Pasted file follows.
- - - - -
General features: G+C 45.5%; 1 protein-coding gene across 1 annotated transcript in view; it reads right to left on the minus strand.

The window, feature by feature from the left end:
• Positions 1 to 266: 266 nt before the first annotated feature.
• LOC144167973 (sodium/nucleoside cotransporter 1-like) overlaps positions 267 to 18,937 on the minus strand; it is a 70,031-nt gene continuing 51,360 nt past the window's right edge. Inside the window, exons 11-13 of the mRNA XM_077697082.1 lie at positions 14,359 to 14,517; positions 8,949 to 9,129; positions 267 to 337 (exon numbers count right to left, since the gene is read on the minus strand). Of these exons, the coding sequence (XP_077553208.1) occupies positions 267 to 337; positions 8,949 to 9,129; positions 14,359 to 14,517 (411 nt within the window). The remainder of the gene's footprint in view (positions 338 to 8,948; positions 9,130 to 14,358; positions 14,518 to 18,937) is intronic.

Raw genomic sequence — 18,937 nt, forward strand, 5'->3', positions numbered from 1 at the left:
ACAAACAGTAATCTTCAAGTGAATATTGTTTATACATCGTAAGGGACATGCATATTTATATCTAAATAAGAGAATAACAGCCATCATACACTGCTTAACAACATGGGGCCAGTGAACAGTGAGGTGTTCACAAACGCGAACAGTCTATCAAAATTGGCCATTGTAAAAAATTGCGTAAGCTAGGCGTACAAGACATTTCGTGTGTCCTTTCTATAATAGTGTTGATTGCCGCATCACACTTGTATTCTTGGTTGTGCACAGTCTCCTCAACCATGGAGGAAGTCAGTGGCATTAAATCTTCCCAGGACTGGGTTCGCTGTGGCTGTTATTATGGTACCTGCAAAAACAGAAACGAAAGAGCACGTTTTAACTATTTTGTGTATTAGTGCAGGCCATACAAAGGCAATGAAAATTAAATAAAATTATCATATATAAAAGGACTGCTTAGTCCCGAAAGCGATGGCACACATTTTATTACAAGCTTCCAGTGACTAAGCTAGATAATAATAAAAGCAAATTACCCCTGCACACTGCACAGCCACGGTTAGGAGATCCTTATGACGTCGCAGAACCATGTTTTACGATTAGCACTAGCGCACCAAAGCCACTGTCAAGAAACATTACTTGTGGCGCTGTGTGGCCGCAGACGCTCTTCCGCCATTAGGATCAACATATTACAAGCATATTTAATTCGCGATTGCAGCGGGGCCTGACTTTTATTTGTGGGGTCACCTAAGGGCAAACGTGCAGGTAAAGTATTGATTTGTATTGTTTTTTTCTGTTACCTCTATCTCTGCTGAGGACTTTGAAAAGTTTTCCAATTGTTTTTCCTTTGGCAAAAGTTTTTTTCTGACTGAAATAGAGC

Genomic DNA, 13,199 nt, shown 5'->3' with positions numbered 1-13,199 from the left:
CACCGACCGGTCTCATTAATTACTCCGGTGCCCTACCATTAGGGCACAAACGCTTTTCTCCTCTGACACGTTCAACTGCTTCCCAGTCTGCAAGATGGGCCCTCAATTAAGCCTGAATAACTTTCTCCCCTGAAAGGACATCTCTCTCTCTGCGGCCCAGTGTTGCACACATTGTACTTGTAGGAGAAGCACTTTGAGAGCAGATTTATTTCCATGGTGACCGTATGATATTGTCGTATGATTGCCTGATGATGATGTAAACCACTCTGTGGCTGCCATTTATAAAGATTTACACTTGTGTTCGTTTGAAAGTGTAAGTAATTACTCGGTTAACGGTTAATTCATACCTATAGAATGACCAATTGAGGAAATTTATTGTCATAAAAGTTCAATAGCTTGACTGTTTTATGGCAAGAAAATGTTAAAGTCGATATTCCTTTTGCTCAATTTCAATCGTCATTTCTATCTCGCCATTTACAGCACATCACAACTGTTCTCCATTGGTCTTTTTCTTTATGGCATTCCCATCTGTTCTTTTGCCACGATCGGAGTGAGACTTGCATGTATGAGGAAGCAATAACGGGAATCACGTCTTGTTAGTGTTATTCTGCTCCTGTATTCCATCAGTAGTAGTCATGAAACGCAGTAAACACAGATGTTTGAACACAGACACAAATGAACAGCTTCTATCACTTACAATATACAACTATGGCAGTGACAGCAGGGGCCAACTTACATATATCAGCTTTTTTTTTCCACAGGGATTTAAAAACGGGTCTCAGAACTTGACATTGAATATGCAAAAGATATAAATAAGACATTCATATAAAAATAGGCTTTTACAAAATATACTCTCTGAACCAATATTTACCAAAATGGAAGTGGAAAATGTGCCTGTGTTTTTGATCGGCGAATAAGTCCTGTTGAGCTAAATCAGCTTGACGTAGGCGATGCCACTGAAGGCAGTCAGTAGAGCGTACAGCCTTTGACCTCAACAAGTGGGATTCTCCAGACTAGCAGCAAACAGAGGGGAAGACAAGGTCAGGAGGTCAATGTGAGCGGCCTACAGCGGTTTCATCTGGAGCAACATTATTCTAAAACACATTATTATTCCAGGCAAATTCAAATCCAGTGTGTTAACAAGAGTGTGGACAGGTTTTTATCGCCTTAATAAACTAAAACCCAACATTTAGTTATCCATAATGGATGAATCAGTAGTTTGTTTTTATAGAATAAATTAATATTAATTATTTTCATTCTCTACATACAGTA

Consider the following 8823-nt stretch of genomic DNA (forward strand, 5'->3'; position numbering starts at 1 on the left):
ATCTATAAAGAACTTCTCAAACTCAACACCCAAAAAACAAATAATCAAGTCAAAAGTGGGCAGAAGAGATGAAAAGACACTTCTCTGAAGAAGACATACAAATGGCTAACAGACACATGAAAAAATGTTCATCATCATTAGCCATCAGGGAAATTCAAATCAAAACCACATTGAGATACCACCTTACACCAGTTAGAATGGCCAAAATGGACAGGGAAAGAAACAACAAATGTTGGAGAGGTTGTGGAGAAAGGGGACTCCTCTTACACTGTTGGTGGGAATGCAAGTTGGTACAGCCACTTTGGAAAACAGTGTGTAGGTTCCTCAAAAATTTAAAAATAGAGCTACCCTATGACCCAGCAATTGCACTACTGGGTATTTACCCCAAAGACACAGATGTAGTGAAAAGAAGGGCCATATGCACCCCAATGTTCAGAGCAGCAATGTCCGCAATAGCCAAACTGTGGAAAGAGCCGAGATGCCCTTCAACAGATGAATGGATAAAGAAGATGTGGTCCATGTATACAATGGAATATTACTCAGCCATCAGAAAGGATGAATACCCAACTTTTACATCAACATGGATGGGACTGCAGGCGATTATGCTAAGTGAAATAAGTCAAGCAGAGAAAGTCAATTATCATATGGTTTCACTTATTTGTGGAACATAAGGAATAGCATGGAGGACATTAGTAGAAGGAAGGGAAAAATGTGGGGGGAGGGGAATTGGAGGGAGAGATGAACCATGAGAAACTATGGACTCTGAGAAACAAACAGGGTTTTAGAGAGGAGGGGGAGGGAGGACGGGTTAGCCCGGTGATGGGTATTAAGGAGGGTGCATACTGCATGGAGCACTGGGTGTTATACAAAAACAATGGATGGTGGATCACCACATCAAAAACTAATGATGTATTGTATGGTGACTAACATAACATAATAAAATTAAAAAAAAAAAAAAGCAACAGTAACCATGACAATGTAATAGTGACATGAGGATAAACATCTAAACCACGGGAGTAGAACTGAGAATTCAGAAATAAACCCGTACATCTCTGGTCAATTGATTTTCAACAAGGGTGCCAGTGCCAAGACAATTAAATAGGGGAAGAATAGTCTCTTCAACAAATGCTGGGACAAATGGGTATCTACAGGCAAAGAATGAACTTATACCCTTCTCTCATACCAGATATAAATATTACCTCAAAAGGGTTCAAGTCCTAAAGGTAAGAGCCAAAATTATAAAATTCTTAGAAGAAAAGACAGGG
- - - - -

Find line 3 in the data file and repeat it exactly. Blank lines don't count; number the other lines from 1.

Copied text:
• Positions 1 to 266: 266 nt before the first annotated feature.